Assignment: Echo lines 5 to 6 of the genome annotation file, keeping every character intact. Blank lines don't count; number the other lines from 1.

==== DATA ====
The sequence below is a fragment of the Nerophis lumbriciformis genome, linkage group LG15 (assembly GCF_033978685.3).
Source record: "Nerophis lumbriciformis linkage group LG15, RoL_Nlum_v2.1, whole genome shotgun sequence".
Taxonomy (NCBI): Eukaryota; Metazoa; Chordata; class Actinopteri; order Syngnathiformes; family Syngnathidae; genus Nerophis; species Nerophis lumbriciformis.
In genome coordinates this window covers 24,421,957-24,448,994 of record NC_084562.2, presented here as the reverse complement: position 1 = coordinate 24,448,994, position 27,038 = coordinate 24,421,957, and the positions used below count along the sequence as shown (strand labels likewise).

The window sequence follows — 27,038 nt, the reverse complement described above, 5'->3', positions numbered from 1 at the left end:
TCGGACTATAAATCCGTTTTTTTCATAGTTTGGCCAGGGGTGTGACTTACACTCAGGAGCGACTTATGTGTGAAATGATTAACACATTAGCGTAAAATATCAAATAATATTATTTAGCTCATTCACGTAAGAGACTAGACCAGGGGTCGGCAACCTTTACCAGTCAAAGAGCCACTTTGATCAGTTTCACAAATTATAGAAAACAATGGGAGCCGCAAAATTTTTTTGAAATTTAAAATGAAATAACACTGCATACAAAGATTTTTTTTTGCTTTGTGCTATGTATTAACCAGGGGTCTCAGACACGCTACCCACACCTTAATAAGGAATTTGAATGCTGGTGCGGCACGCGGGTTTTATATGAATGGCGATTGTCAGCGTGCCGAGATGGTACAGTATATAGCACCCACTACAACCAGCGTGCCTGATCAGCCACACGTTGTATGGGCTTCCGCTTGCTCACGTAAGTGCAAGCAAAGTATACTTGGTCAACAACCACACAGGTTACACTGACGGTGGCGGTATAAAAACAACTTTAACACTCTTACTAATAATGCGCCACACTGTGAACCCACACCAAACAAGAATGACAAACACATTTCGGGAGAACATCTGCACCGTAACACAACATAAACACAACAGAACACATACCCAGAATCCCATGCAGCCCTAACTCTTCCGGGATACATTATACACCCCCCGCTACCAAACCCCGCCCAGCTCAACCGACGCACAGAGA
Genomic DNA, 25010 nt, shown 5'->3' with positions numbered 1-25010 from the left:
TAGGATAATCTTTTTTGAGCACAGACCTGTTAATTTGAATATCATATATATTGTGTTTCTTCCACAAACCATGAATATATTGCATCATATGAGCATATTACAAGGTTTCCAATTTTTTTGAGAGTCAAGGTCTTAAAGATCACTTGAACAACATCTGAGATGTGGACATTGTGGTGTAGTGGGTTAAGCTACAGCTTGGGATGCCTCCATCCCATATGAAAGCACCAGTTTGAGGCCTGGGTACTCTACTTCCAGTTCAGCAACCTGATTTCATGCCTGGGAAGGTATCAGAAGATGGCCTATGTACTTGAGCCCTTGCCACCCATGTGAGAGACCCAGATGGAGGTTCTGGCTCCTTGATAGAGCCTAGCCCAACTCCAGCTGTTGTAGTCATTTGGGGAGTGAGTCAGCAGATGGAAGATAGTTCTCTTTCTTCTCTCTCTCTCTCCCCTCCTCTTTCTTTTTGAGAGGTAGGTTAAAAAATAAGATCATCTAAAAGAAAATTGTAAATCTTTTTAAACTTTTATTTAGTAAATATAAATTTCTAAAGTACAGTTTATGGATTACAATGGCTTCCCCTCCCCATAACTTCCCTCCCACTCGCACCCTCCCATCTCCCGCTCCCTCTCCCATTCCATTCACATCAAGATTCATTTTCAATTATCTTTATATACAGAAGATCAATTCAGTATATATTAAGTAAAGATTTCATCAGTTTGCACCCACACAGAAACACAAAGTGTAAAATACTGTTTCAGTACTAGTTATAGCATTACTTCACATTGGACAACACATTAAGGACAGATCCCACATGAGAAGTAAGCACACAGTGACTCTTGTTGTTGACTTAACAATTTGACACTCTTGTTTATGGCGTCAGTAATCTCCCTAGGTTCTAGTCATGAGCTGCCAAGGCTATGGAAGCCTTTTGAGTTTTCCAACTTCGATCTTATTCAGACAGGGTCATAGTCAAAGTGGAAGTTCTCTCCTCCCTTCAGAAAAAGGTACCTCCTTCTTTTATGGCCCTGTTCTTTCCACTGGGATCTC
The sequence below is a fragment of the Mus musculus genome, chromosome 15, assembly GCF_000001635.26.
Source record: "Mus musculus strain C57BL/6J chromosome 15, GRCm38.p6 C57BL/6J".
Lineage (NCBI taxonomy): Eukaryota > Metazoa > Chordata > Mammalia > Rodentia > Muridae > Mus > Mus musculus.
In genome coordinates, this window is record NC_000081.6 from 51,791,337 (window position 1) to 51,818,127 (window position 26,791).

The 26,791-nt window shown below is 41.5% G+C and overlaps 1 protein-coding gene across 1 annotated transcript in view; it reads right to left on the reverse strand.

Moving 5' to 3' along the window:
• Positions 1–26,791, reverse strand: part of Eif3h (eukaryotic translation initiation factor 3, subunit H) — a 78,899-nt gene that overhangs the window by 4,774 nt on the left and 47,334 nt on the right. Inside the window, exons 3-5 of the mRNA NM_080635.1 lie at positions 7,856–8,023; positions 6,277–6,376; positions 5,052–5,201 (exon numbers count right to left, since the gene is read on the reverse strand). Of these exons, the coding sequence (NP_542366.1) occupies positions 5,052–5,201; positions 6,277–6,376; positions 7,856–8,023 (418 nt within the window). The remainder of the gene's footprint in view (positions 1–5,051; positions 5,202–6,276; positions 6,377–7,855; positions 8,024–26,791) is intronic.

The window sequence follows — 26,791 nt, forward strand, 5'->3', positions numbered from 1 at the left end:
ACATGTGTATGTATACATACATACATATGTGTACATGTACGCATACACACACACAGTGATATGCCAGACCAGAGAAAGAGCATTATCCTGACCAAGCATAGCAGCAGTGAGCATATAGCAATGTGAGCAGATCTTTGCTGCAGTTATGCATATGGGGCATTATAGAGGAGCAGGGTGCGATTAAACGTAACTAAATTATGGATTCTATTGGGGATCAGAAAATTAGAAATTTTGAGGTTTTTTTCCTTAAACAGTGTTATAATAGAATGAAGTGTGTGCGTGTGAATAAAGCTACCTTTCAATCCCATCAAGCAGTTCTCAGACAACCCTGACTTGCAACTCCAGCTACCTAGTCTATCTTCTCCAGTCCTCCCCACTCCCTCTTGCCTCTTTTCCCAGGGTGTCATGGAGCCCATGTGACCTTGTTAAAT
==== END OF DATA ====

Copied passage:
The window sequence follows — 27,038 nt, the reverse complement described above, 5'->3', positions numbered from 1 at the left end:
TCGGACTATAAATCCGTTTTTTTCATAGTTTGGCCAGGGGTGTGACTTACACTCAGGAGCGACTTATGTGTGAAATGATTAACACATTAGCGTAAAATATCAAATAATATTATTTAGCTCATTCACGTAAGAGACTAGACCAGGGGTCGGCAACCTTTACCAGTCAAAGAGCCACTTTGATCAGTTTCACAAATTATAGAAAACAATGGGAGCCGCAAAATTTTTTTGAAATTTAAAATGAAATAACACTGCATACAAAGATTTTTTTTTGCTTTGTGCTATGTATTAACCAGGGGTCTCAGACACGCTACCCACACCTTAATAAGGAATTTGAATGCTGGTGCGGCACGCGGGTTTTATATGAATGGCGATTGTCAGCGTGCCGAGATGGTACAGTATATAGCACCCACTACAACCAGCGTGCCTGATCAGCCACACGTTGTATGGGCTTCCGCTTGCTCACGTAAGTGCAAGCAAAGTATACTTGGTCAACAACCACACAGGTTACACTGACGGTGGCGGTATAAAAACAACTTTAACACTCTTACTAATAATGCGCCACACTGTGAACCCACACCAAACAAGAATGACAAACACATTTCGGGAGAACATCTGCACCGTAACACAACATAAACACAACAGAACACATACCCAGAATCCCATGCAGCCCTAACTCTTCCGGGATACATTATACACCCCCCGCTACCAAACCCCGCCCAGCTCAACCGACGCACAGAGA